Impact of prior seasonal influenza vaccination and infection on pandemic A(H1N1) influenza virus replication in ferrets.
Summary of "Impact of prior seasonal influenza vaccination and infection on pandemic A(H1N1) influenza virus replication in ferrets."
Early epidemiologic and serologic studies have suggested preexisting immunity to the pandemic A(H1N1) 2009 influenza virus (H1N1pdm) may be altering its morbidity and mortality in humans. To determine the role that contemporary seasonal H1N1 virus infection or trivalent inactivated vaccine (TIV) might be playing in this immunity we conducted a vaccination-challenge study in ferrets. Vaccination with TIV was unable to alter subsequent morbidity or contact transmission in ferrets following challenge with H1N1pdm. Conversely, prior infection with the contemporary seasonal H1N1 strain altered morbidity, but not transmission, of H1N1pdm despite the detection of only minimal levels of cross-reactive antibodies.
Department of Infectious Diseases, St. Jude Children's Research Hospital, 262 Danny Thomas Place, Memphis, TN 38105-3678, USA.
This article was published in the following journal.
- PubMed Source: http://www.ncbi.nlm.nih.gov/pubmed/20840835
- DOI: http://dx.doi.org/10.1016/j.vaccine.2010.08.067
Medical and Biotech [MESH] Definitions
Influenza A Virus, H1n1 Subtype
A subtype of INFLUENZA A VIRUS comprised of the surface proteins hemagglutinin 1 and neuraminidase 1. The H1N1 subtype was responsible for the Spanish flu pandemic of 1918.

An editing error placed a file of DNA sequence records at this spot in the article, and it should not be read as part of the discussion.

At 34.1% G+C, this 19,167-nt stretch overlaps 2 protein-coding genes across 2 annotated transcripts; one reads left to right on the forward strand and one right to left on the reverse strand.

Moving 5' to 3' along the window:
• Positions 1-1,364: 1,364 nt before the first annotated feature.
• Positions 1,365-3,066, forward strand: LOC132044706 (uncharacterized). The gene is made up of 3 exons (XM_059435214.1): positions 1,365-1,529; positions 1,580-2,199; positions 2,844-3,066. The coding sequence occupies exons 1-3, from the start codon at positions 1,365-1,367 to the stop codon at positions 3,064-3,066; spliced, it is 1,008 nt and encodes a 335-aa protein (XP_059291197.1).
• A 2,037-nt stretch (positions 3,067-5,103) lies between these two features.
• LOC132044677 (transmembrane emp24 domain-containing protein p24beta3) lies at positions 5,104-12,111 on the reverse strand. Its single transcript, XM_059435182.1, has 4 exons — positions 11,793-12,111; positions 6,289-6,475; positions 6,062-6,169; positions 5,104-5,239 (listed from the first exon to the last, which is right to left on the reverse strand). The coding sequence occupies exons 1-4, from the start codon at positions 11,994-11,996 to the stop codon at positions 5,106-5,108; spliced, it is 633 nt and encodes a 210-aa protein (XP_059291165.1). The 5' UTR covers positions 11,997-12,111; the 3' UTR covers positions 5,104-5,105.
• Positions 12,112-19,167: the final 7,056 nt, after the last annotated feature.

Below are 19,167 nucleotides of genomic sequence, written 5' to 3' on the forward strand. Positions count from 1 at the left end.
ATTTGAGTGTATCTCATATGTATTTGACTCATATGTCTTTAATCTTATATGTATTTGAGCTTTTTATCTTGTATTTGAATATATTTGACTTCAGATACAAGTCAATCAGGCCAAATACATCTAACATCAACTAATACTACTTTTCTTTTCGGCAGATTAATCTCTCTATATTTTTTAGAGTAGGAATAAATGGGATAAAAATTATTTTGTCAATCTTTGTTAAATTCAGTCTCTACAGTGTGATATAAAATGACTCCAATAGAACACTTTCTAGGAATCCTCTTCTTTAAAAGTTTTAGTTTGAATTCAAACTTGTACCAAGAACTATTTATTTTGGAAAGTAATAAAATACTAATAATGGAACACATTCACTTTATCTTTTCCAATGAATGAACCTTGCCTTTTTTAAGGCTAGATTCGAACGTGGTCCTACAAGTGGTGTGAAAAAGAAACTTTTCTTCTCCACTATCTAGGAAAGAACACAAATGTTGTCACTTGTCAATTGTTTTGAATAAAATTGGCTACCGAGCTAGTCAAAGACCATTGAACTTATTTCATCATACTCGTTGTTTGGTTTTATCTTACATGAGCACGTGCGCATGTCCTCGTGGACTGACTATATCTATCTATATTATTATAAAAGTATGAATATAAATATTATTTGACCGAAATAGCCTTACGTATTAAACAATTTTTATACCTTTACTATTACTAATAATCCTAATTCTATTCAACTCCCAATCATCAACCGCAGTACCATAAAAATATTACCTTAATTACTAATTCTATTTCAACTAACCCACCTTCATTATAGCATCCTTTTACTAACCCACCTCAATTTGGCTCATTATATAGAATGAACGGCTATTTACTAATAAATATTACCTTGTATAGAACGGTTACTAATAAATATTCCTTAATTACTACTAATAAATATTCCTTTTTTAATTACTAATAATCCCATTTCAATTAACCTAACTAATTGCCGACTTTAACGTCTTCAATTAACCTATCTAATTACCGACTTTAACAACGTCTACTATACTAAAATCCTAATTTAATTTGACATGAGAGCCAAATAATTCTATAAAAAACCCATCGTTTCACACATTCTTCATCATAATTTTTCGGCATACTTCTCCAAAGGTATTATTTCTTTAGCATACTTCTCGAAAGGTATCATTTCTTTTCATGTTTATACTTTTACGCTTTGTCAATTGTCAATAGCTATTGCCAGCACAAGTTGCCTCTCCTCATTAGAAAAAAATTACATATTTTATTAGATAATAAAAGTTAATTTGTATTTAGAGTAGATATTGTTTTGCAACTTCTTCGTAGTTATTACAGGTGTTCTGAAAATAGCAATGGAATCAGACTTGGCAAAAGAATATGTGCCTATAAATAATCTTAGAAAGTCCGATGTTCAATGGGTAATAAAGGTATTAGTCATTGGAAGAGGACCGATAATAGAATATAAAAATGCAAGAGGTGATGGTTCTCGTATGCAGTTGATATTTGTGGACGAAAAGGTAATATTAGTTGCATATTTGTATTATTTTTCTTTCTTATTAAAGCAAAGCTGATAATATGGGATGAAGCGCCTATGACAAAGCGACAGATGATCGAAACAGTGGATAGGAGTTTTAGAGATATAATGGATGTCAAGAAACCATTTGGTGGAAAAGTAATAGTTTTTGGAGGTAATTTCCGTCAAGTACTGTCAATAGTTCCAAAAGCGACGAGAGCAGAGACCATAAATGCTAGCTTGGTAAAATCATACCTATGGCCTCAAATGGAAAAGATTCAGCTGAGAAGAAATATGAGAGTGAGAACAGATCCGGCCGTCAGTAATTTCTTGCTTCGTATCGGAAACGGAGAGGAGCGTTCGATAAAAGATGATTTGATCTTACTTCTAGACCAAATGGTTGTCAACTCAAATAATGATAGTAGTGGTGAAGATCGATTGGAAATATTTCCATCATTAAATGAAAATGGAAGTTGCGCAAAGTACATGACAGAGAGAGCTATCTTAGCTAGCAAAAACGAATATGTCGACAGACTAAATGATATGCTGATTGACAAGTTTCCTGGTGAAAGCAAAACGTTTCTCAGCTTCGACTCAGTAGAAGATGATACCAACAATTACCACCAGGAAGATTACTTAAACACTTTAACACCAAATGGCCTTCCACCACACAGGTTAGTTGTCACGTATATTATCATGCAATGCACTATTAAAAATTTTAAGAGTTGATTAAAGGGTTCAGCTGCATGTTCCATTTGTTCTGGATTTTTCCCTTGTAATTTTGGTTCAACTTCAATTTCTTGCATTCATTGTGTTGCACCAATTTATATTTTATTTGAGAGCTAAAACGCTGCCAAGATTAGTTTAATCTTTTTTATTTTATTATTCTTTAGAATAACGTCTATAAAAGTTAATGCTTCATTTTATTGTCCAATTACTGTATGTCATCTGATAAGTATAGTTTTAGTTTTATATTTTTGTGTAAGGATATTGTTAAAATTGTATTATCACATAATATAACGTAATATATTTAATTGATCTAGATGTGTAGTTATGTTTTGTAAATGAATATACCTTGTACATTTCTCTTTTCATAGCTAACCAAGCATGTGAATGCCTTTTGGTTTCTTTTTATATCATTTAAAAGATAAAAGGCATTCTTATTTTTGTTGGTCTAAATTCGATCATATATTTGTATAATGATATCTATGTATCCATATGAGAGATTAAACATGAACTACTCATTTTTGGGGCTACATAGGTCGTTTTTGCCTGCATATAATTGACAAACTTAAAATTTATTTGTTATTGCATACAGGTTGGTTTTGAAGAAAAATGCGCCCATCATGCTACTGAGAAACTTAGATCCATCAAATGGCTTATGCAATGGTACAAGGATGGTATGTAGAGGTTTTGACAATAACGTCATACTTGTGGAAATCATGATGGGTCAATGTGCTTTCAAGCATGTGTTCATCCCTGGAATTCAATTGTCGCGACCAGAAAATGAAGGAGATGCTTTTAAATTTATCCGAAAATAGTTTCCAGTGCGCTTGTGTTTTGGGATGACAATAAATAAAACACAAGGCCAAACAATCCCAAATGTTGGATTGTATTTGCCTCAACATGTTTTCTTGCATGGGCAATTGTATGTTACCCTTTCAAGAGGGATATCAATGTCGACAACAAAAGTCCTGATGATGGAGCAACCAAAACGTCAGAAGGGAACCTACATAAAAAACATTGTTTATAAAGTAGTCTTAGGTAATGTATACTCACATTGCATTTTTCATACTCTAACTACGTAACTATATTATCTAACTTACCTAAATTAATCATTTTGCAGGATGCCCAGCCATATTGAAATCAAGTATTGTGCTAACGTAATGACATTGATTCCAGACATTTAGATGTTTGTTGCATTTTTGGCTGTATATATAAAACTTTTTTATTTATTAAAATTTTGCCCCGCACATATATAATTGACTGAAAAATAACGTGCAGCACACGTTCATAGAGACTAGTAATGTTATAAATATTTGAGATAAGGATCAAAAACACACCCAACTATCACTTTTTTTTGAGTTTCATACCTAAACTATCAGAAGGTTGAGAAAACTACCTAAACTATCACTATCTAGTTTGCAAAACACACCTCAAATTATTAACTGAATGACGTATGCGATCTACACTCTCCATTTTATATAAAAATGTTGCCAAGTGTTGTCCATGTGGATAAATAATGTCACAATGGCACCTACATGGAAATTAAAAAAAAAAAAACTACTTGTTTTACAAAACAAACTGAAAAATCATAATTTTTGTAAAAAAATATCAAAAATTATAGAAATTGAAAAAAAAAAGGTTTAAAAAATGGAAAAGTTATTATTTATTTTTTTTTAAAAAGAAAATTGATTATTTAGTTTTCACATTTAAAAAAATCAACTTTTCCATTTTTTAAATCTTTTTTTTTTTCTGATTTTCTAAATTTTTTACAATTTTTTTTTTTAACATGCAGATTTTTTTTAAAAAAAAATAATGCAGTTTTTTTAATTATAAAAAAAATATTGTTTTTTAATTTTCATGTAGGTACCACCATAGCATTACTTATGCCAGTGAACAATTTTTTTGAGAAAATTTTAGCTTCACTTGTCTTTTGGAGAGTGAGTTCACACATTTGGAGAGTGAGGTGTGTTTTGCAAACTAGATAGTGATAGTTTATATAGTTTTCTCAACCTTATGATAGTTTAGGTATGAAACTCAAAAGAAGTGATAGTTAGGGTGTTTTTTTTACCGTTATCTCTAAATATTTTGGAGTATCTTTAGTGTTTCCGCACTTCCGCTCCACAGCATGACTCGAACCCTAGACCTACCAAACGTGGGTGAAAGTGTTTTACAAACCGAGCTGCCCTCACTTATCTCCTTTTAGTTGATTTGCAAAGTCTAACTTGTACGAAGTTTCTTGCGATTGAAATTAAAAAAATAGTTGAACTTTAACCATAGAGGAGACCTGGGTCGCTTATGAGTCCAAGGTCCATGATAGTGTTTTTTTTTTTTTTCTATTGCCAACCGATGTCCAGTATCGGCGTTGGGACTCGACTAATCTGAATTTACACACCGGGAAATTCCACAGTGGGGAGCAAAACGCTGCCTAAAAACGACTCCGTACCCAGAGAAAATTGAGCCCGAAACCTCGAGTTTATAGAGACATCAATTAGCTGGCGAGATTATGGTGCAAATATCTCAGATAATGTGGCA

Influenza A Virus, H3n2 Subtype
A subtype of INFLUENZA A VIRUS comprised of the surface proteins hemagglutinin 3 and neuraminidase 2. The H3N2 subtype was responsible for the Hong Kong flu pandemic of 1968.
Influenza A Virus, H2n2 Subtype
A subtype of INFLUENZA A VIRUS comprised of the surface proteins hemagglutinin 2 and neuraminidase 2. The H2N2 subtype was responsible for the Asian flu pandemic of 1957.
Influenza In Birds
Infection of domestic and wild fowl and other BIRDS with INFLUENZA A VIRUS. Avian influenza usually does not sicken birds, but can be highly pathogenic and fatal in domestic POULTRY.
Influenza B Virus
Species of the genus INFLUENZAVIRUS B that cause HUMAN INFLUENZA and other diseases primarily in humans. Antigenic variation is less extensive than in type A viruses (INFLUENZA A VIRUS) and consequently there is no basis for distinct subtypes or variants. Epidemics are less likely than with INFLUENZA A VIRUS and there have been no pandemics. Previously only found in humans, Influenza B virus has been isolated from seals which may constitute the animal reservoir from which humans are exposed.
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